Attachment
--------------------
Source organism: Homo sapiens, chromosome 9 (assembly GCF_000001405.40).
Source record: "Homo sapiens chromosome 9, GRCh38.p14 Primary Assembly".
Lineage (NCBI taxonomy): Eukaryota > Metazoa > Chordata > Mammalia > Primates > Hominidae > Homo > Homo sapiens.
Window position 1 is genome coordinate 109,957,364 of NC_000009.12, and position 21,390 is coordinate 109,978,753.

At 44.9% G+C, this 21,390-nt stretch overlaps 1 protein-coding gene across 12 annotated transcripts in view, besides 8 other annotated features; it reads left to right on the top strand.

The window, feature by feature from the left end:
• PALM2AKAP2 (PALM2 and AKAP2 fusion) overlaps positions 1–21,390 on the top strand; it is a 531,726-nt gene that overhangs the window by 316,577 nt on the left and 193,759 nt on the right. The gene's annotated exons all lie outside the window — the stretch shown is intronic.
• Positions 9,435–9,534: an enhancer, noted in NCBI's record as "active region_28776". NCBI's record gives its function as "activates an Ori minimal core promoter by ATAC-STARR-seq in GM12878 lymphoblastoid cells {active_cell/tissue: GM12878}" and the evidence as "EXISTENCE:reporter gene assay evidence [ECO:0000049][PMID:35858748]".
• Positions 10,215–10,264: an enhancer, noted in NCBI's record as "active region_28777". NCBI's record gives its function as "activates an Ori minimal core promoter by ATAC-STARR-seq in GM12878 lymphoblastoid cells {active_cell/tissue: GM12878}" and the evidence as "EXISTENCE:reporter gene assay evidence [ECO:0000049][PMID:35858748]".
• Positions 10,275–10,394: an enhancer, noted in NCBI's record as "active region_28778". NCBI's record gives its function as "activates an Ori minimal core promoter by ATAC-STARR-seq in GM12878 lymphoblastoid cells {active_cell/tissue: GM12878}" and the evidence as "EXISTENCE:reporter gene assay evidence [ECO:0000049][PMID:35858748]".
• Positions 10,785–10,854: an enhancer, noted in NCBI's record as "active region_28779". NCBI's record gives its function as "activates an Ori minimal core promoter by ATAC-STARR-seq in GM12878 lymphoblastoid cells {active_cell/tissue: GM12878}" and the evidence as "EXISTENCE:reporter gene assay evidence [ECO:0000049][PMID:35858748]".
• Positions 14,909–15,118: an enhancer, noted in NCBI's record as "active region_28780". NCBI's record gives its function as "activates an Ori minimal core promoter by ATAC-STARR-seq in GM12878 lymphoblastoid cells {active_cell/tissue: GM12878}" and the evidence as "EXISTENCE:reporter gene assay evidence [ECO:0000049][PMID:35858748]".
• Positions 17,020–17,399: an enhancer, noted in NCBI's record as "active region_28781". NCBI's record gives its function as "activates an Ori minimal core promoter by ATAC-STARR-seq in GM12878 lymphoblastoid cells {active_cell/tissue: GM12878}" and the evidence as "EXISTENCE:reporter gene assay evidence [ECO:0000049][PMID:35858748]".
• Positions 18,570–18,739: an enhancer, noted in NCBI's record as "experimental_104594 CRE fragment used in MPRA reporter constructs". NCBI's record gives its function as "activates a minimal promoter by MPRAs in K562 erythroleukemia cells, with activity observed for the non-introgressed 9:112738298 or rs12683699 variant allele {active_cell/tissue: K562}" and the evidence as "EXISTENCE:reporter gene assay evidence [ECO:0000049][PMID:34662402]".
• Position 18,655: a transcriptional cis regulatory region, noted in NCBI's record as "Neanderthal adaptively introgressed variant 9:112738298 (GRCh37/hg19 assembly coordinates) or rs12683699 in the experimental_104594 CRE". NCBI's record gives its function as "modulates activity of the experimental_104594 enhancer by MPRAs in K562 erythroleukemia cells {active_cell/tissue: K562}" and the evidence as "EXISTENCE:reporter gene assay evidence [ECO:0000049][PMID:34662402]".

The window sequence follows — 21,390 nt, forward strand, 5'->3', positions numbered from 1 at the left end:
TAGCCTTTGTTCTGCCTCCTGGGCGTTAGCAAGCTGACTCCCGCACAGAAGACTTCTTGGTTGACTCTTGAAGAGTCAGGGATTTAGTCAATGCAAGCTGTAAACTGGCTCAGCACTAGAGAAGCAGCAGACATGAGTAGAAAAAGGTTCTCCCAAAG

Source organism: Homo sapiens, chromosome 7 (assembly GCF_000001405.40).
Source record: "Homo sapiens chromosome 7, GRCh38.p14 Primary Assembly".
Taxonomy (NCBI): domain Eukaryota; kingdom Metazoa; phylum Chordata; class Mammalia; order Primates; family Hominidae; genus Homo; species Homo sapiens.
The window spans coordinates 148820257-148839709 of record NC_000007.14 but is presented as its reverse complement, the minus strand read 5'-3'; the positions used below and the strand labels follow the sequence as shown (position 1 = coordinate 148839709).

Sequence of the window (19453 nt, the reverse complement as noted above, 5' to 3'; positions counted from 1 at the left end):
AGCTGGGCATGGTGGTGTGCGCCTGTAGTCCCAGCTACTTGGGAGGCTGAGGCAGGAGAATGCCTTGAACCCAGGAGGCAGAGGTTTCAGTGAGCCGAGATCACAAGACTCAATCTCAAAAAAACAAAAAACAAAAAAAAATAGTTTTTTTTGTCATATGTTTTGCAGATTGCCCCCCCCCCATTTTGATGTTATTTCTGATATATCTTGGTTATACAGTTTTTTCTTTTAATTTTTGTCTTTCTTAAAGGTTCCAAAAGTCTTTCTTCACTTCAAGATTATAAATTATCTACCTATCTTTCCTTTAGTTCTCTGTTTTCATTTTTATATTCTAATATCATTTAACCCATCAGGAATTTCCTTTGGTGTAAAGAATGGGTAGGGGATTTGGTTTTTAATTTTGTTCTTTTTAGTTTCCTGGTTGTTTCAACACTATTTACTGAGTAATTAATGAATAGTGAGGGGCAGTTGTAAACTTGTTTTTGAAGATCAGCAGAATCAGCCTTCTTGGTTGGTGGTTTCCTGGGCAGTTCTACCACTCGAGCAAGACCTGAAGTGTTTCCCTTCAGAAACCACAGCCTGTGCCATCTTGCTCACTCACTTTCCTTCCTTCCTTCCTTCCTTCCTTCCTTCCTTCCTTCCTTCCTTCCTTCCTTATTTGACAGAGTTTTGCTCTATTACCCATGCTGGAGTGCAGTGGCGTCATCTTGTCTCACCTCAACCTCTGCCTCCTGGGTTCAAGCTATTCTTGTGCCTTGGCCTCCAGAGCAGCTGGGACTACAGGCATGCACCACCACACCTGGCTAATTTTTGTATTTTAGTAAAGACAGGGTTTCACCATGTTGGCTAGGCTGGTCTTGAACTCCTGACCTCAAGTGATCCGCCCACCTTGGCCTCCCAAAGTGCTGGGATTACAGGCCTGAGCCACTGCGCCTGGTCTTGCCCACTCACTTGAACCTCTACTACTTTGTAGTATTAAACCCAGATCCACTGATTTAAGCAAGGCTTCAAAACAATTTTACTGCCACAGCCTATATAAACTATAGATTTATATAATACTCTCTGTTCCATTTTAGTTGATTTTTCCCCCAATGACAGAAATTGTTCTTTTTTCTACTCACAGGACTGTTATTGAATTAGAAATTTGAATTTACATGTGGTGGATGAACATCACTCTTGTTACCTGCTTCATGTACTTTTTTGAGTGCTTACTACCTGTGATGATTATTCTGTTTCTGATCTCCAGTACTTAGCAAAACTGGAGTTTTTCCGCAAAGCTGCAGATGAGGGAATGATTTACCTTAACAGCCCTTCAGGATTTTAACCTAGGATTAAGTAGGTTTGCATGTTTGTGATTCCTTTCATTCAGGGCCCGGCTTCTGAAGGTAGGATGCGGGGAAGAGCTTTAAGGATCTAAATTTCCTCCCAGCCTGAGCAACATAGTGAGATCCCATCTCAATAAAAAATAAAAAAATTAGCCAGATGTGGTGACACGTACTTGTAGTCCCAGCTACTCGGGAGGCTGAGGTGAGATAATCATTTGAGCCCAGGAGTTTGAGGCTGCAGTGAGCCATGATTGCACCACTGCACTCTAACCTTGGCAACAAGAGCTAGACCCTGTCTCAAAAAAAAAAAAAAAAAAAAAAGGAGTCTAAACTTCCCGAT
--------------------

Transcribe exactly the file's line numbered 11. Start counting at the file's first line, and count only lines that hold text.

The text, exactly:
• Positions 10,785–10,854: an enhancer, noted in NCBI's record as "active region_28779". NCBI's record gives its function as "activates an Ori minimal core promoter by ATAC-STARR-seq in GM12878 lymphoblastoid cells {active_cell/tissue: GM12878}" and the evidence as "EXISTENCE:reporter gene assay evidence [ECO:0000049][PMID:35858748]".